Sony Bravia XBR-46HX929 Video
Sony Bravia XBR-46HX929 Video Transcript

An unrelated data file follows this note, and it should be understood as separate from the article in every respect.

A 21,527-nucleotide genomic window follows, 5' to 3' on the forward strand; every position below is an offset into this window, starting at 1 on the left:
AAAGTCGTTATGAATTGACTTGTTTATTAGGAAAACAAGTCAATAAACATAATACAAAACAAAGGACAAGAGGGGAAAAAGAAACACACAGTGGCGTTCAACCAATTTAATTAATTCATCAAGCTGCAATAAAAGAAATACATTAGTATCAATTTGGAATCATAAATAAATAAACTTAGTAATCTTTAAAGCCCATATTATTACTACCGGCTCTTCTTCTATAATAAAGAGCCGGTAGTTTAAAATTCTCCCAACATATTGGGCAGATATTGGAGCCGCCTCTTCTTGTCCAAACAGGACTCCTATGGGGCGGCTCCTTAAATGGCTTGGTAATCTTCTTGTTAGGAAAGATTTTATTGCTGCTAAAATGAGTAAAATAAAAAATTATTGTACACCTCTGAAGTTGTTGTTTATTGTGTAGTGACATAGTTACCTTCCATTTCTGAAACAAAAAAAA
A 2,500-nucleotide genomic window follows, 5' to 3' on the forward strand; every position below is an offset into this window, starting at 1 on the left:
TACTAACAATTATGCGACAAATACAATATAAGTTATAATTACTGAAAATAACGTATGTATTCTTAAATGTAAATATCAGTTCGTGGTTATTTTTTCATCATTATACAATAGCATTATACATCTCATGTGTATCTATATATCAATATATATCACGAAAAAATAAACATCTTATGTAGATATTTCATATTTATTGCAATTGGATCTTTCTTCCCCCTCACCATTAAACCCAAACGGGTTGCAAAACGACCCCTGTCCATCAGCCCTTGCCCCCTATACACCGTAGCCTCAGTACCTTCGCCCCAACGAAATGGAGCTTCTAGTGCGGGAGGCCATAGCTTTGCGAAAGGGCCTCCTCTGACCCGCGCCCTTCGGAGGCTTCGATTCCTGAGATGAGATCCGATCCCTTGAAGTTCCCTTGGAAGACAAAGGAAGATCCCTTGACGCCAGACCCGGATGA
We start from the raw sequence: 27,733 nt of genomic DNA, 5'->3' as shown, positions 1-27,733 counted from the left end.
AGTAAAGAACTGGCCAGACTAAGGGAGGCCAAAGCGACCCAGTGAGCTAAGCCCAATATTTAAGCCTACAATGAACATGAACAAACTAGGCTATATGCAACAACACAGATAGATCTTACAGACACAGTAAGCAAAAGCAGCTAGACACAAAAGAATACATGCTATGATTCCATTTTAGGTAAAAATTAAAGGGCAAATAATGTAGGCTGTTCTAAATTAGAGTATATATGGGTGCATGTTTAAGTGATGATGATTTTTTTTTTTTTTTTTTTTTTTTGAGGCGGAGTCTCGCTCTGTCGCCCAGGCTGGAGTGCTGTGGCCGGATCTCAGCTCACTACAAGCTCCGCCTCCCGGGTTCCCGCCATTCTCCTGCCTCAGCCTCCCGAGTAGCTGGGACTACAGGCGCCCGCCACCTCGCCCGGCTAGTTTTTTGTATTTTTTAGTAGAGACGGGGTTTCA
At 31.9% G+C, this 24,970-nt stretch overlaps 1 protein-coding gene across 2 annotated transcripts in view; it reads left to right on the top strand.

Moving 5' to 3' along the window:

Hi there, I'm David Katzmier, senior editor at CNET, and I'm sitting next to Sony XBR-55HX929. This is Sony's best TV for 2011. It's extremely expensive. This Sony did pack a lot of technology into that. Chief technology in this TV is local dimming of its LED backlight. So, that means the behind the screen of this LCD, there is a whole bunch of little zones of different LEDs that can be turned on or off or dim according to program content. The end result is you get a nice dark, deep, black level, although you do see some artifacts, you know, as you on other displays. We'll get into that a little bit, but first let's take a look at this TVs exterior. Sony calls is monolithic design, which kind of looks like featureless black slab when turned off. It's really kind of cool look. It's got this black boarder around the edge and the glass extends all the way to the edge. It's very slim silver edge around the very extreme corners of the TV. Sony packed plenty of features into its flagship TV. It does have the full internet suite, which includes Netflix, amazon video on demand, and Hulu. Sony's interface looks a little bit different from the default interfaces for the those services, however. We actually preferred the default services interface in most cases. Sony's thumbnails are a little bit too small and sometimes a little bit more difficult to get around. On the flip side, you get more video services than pretty much any other TV out there. Those 3 as well as a bunch of need services that include stuff like wire.com, epicurious, and a bunch of podcast and blogs. So, at the end of the day, Sony does offer plenty of content that's little more difficult to get around. The TV does include a built in wireless connection, however, so you don't need to plug in a dongle or wire to your TV. Another couple unique features on this TV include a presence sensitive. It turns the TV automatically if you walk away from the room. It also has a little camera that can supposedly detect when children come close to the TV and actually emit a warning signal so the TV doesn't topple on top of the kid, which is again pretty feature to have. On the back panel, the Sony includes 4 HDMI and 2 USB inputs as well as a PC input. There is no analog connection unless you include the special dongle, however. So, at the end of the day, if you have a lot of equipment that needs analog, you first look for another TV. That local dimming display does produce among the deepest black that we see from any TV, which lands contrast and pop pretty much every scene. The TV also has very good color accuracy, although in very dark area, it does tend to get a little bit blue but still overall it's very good. On the flip side, the local dimming does produce some blooming, which appears with some brightness and dark areas on this TV. Off angle is also pretty bad. So, if you move-- even as close as [unk] to either side of the suite spot, you're gonna know that the picture lost fidelity and get a little bit washed out. So again, this is the TV for the big daddy right in the middle of the room. The HX929 does include 3D, although Sony doesn't ship glasses with the TV. We didn't get the chance to test the 3D about the time this video was filmed, but you can check out more on the written review on the website. That's a quick look at the Sony Sony XBR-55HX929. I'm David Katzmier.